COVID-19 puts brakes on transportation investment in Illinois

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Like most states, Illinois is grappling with how to fund transportation projects amid the slowing of cash flow due to substantially reduced statewide travel from the COVID-19 pandemic.

That’s key because in Illinois a number of transportation infrastructure projects are funded by revenues derived from the motor fuel tax, the most significant source of transportation funding in the state.

The pandemic could cost Illinois as much as $560 million in motor fuel tax revenue, according to a May report from the Illinois Economic Policy Institute (IEPI) that focused on COVID-19 and transportation funding in Illinois.

“As a result of the stay at home order, businesses are temporarily closed and people are working from home and traveling less. Statewide, we’re seeing a pretty significant drop in travel,” said Mary Tyler, transportation analyst for the Illinois Economic Policy Institute.

With state Departments of Transportation and local governments losing revenue, transportation projects could be delayed or canceled altogether.

The next federal coronavirus relief package being considered in Congress aims to address state and local government revenue shortfalls and investment in infrastructure to boost the economy is also being debated.

“Federal aid, particularly for transportation, can help ensure quality jobs are not lost, the state’s transportation systems will be properly maintained, and vital transportation projects will not face delays and cancellations,” the IEPI report said.

Under three scenarios developed by the IEPI, the longer the impact of COVID-19 reverberates this year, the worse things get for Illinois. Reduced traffic volume for six months would result in an estimated annual loss of nearly $300 million in motor fuel tax revenues; more than $375 million less revenue for seven months; and approximately $559 million less for 10 months. “Under scenario three, that could be an annual loss of 22 percent if you compare that to what we would have anticipated for the motor fuel tax,” said Tyler.

In Illinois, the pandemic is also causing a significant drop in state and local tax revenues. Between 2020 and 2021, the loss of individual and corporate income taxes and sales tax revenue might cost the state $4.3 billion. If the economic downturn is long-lasting, the tax revenue decline could escalate to $28 billion by 2023, the IEPI stated, citing University of Illinois research.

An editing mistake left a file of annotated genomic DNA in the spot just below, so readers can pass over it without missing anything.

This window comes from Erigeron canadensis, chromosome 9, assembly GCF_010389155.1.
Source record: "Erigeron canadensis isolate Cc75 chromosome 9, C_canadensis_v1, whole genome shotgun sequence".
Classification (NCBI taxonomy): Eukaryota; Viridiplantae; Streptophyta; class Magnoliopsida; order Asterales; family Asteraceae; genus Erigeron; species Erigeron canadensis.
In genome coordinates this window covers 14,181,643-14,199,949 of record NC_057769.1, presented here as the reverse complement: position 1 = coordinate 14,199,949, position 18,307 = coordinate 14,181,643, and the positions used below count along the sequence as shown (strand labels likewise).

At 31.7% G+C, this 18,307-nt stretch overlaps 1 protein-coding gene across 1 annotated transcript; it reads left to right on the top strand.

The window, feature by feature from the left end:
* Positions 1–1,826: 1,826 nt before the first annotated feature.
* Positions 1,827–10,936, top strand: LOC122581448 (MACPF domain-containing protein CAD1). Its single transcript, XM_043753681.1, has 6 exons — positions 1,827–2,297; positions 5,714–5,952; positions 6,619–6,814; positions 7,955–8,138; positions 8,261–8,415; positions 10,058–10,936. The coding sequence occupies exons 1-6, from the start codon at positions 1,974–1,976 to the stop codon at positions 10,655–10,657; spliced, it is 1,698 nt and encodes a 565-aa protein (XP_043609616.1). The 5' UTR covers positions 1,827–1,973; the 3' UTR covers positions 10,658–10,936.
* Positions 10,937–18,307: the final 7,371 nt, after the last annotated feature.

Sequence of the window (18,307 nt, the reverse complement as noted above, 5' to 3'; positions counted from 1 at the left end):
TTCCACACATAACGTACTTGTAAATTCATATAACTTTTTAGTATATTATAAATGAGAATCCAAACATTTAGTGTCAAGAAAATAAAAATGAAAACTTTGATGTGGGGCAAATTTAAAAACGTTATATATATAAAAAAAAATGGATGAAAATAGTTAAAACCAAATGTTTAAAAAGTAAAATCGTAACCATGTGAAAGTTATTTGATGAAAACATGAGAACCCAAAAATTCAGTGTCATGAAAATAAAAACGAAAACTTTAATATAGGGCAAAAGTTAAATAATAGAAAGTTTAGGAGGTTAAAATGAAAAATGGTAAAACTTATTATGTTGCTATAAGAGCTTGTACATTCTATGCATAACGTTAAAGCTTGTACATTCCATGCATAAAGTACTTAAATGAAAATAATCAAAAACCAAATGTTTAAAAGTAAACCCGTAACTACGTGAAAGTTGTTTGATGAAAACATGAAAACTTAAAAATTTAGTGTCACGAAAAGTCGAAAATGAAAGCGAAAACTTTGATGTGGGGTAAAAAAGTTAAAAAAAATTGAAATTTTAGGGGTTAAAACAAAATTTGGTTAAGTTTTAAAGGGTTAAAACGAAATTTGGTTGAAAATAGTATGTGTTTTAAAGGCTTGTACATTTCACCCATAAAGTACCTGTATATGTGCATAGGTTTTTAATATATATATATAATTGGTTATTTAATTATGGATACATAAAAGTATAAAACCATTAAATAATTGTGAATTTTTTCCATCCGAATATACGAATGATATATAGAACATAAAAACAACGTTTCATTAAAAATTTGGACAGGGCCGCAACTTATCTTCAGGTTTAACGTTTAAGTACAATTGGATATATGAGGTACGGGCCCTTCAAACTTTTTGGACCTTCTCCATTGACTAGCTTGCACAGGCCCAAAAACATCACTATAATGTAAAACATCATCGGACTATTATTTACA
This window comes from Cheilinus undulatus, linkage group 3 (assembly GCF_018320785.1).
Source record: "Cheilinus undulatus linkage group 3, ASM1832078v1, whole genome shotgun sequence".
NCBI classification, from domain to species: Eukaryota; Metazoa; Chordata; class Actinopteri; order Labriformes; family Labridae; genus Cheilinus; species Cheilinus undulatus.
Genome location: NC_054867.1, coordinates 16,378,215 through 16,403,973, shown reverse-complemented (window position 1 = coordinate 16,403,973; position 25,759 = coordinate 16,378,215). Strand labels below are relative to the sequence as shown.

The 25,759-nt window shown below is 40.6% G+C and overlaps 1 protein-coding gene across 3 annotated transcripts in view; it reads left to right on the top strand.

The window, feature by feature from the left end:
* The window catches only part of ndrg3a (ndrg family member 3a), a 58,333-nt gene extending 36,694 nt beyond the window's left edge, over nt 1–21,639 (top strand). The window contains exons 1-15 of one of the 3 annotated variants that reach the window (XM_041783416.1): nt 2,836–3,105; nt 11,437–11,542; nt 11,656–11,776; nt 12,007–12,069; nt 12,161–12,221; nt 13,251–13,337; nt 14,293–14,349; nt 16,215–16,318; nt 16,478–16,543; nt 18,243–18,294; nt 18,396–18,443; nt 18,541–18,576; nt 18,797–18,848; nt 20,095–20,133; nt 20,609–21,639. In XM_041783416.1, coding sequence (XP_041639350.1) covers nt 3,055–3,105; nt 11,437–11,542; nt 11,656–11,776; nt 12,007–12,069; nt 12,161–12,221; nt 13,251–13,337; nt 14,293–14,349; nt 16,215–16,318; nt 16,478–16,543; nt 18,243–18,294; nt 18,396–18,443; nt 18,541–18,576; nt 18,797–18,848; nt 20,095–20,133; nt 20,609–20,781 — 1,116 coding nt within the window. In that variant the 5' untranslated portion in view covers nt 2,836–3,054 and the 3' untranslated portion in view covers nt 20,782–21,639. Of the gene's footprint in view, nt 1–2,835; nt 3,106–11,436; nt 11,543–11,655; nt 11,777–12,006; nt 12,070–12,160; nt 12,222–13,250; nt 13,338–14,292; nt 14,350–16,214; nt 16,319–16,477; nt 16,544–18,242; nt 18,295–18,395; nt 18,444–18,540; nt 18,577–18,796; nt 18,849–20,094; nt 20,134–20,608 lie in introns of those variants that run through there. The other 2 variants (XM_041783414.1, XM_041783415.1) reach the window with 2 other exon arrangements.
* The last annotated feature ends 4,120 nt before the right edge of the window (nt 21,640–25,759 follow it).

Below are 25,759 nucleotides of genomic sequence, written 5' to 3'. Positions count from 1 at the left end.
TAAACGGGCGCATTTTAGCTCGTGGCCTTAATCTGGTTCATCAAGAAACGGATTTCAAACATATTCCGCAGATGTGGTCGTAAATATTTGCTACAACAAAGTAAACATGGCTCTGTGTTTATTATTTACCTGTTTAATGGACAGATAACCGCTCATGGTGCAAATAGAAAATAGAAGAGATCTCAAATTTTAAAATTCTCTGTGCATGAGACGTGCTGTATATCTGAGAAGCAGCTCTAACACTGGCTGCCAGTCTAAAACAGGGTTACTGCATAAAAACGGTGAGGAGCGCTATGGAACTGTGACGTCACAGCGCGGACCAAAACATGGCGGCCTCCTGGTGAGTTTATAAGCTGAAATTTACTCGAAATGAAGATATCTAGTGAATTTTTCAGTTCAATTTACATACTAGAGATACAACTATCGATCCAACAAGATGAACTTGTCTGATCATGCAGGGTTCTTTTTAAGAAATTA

Transit agencies across the nation are also suffering due to the drop in ridership.

In Illinois, a forecast by the Metra commuter train shows a plunge of 97 percent decline in ridership through April, while the Chicago Transit Authority (CTA) reported a reduction in train ridership by 88 percent. Meantime, contrasting travel between the beginning and end of March, passenger vehicle traffic was off 46 percent, while single-unit trucks experienced a 23 percent decline in travel, according to the IEPI.

The economic downturn caused by the pandemic is putting even more pressure on state and local governments that are struggling to fund critical transportation infrastructure projects.

In Chicago, even prior to the pandemic the “state of good repair” transit project backlog surpassed $19 billion, according to Regional Transportation Authority (RTA) estimates. Additionally, 20 percent of Illinois Department of Transportation roadways were considered to be in poor condition, and more than one-third of the state’s bridges were either structurally deficient or had exceeded their design life, according to recent research.

Rebuild Illinois, a six-year, $45 billion infrastructure modernization plan signed into law last June, is one program reviewed by IEPI researchers that could be hit especially hard. The capital plan was developed to address prolonged backlogs of maintenance and modernization of the state’s roads, bridges, transit systems, schools, and water and broadband systems. But one of the main sources of revenue behind the plan, motor fuel taxes, is expected to decline.

Tyler also noted that aside from the state level of future transportation revenues, almost half of the state motor fuel tax is distributed throughout the state to local governments, counties, municipalities and townships. “So it’s not only financially felt on the state level – even local projects will be impacted.”